Ocean aquaculture moves one step closer to reality

A new bill could open up the oceans to fish farming—a move cheered by industry and slammed by environmentalists.

Just off the coast of Hawaii, in the waters beyond the Kona International Airport, five massive steel-and-nylon pens, shaped like spinning tops, are anchored to the Pacific Ocean floor. Twice a week, crews from Blue Ocean Mariculture, a company that farms the net pens, lift them to the surface, where they bob in the air. Then they harvest what’s inside—thousands of Hawaiian yellowtail fish called Kampachi.

Blue Ocean is the only open-ocean fish farm in the United States, says its president, Todd Madsen. But that could soon change. This week, Collin Peterson, the Democratic chair of the House of Representatives Agriculture Committee, and his Republican colleague Steven Pallazzo of Mississippi introduced the Advancing the Quality and Understanding of American Aquaculture (AQUAA) Act, a bill that would open up federal waters for fish farming. 

If the bill passes, and if it’s successful, it could dramatically expand America’s emergent aquaculture industry, which so far is confined to state-controlled waters within three miles of dry land, and recirculating systems on shore. Farmed fish would include not just freshwater species like catfish, tilapia, and trout, but more exotic, higher-value marine species like cobia, red snapper, and yellowtail. 

The $350-million bill streamlines the permit process for fish farming up to 200 miles off-shore, in federal water known as the “exclusive economic zone.”

Environmentalists, however, have already condemned the bill’s ambitions of setting up net pens hundreds of miles off-shore, deep in federal waters. In essence, they say, it would bring a factory farming model to the ocean. And with factory farming comes all the things we already fear on dry land—pollution, disease, and the disruption of fragile ecosystems.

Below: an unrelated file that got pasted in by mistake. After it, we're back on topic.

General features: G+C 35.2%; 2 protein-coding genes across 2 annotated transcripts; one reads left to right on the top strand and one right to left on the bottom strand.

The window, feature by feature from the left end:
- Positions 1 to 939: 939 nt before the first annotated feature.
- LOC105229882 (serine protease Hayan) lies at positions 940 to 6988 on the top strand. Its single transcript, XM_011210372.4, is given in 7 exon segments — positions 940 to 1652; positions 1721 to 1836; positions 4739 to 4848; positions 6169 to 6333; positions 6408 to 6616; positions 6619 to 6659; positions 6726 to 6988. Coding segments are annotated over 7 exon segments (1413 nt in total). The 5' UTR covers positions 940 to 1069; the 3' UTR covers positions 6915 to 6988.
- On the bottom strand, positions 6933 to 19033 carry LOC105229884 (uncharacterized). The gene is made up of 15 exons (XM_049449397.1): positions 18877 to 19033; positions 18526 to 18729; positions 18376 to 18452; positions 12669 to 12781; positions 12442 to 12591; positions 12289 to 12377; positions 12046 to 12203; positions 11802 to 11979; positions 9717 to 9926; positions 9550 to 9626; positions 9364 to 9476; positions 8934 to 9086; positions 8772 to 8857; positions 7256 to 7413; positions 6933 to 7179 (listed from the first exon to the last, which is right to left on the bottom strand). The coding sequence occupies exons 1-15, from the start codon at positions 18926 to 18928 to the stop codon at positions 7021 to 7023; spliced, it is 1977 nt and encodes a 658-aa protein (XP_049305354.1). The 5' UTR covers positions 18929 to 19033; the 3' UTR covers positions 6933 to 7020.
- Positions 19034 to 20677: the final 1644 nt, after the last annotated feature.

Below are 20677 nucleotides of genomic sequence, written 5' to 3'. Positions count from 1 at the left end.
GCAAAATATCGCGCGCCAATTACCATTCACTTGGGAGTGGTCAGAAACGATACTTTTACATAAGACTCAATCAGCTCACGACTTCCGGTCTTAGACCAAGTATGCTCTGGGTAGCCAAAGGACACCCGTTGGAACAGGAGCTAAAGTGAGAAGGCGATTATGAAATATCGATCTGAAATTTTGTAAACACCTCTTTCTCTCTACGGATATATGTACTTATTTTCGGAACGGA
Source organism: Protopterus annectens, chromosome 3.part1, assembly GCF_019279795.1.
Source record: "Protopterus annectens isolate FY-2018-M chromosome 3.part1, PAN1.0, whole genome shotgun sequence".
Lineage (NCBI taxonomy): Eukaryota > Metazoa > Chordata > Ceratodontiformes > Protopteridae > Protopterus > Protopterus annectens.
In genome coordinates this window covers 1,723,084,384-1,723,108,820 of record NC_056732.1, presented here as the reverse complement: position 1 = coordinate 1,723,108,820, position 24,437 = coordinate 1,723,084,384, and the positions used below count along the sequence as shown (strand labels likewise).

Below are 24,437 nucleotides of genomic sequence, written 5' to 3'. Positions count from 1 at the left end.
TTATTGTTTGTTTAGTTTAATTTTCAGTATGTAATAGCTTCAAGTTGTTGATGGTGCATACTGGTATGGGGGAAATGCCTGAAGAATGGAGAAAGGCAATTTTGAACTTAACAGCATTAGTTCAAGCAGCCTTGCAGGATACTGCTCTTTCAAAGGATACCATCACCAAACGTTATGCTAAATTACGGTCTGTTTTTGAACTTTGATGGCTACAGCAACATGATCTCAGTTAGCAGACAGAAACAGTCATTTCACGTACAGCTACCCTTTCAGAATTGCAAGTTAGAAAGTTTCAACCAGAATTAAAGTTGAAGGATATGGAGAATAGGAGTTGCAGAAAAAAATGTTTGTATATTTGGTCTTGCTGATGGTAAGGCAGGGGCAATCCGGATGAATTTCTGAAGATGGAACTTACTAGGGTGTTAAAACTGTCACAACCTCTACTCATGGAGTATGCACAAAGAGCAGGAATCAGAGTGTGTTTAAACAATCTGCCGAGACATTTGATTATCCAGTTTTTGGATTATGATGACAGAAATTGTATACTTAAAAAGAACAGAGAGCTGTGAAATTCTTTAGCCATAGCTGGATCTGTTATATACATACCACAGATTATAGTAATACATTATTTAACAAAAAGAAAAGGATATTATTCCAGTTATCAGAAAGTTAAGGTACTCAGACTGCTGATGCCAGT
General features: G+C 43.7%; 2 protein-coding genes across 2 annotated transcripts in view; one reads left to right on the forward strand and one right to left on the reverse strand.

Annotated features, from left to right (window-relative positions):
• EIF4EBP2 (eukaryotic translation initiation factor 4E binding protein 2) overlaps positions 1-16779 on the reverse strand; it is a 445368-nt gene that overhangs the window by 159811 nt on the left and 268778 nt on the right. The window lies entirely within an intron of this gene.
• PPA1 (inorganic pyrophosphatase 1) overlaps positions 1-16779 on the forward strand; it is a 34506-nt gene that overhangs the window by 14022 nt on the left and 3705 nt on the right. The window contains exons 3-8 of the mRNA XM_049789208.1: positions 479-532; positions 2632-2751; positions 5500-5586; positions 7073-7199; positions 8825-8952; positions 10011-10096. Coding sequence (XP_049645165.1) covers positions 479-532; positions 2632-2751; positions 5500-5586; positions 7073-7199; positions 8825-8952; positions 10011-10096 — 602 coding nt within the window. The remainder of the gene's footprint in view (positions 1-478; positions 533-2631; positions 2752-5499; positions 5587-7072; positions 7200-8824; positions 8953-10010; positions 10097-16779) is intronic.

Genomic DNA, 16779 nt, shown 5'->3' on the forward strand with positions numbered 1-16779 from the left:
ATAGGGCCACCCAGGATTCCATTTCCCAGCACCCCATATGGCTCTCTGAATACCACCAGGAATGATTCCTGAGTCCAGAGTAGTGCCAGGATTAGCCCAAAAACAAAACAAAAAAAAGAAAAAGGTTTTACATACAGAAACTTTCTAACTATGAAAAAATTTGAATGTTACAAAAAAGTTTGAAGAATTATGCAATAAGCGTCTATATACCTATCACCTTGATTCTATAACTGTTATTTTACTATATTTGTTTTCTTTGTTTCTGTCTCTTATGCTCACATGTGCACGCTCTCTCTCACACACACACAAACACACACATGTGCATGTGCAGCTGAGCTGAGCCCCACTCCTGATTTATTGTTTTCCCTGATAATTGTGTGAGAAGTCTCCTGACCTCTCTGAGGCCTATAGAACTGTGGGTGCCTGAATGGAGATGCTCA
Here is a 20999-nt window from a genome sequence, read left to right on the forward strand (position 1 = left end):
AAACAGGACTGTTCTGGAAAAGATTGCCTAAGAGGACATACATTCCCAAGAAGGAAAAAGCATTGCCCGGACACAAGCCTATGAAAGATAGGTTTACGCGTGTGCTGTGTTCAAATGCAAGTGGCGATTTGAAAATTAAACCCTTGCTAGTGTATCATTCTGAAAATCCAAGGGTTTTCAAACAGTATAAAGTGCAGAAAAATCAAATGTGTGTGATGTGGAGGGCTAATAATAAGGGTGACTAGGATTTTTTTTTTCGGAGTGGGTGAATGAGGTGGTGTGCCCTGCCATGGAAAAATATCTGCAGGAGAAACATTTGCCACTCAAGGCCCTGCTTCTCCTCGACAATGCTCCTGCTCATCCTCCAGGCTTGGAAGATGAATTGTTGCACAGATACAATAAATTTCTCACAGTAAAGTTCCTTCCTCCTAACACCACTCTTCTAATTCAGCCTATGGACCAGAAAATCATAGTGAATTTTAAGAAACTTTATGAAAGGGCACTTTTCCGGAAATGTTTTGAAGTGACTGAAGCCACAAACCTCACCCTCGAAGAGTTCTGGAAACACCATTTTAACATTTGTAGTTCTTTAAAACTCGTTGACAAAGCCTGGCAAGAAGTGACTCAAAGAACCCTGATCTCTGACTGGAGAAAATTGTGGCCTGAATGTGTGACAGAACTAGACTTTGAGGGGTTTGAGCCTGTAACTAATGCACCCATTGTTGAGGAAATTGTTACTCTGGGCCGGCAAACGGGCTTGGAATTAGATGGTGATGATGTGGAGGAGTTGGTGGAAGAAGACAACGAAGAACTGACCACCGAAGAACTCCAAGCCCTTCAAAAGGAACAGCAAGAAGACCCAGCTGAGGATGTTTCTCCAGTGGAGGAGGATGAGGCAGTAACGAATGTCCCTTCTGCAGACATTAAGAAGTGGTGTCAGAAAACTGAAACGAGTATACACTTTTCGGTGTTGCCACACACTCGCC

The $350-million bill, a version of which was first introduced in 2018, streamlines the permit process for fish farming up to 200 miles off-shore, in federal water known as the “exclusive economic zone,” and supports research and development grants to improve broodstock, develop cost-effective feeds, and better monitor environmental impacts.

It also sets national standards for sustainable aquaculture, although they are vague. According to a version of the bill shared with The Counter, a sustainable aquaculture facility shall preserve water quality, avoid impacts to coastal and marine ecosystems, and avoid feeds harvested from illegal or unregulated fishing, among other stipulations. Those standards would be followed by advisory guidelines from the Department of Agriculture.

More aquaculture would benefit soybean, corn and pea farmers, because those crops can be used as fish feed.

America is heavily reliant on imported fish, bringing in 65 to 90 percent of what we eat. The bill’s backers, including the aquaculture lobby Stronger America Through Seafood, characterize that as a $14 billion “trade deficit.” More aquaculture, in combination with traditional fishing, could eventually meet the entire U.S. demand for seafood, said the group’s president, Bill DiMento, in a statement.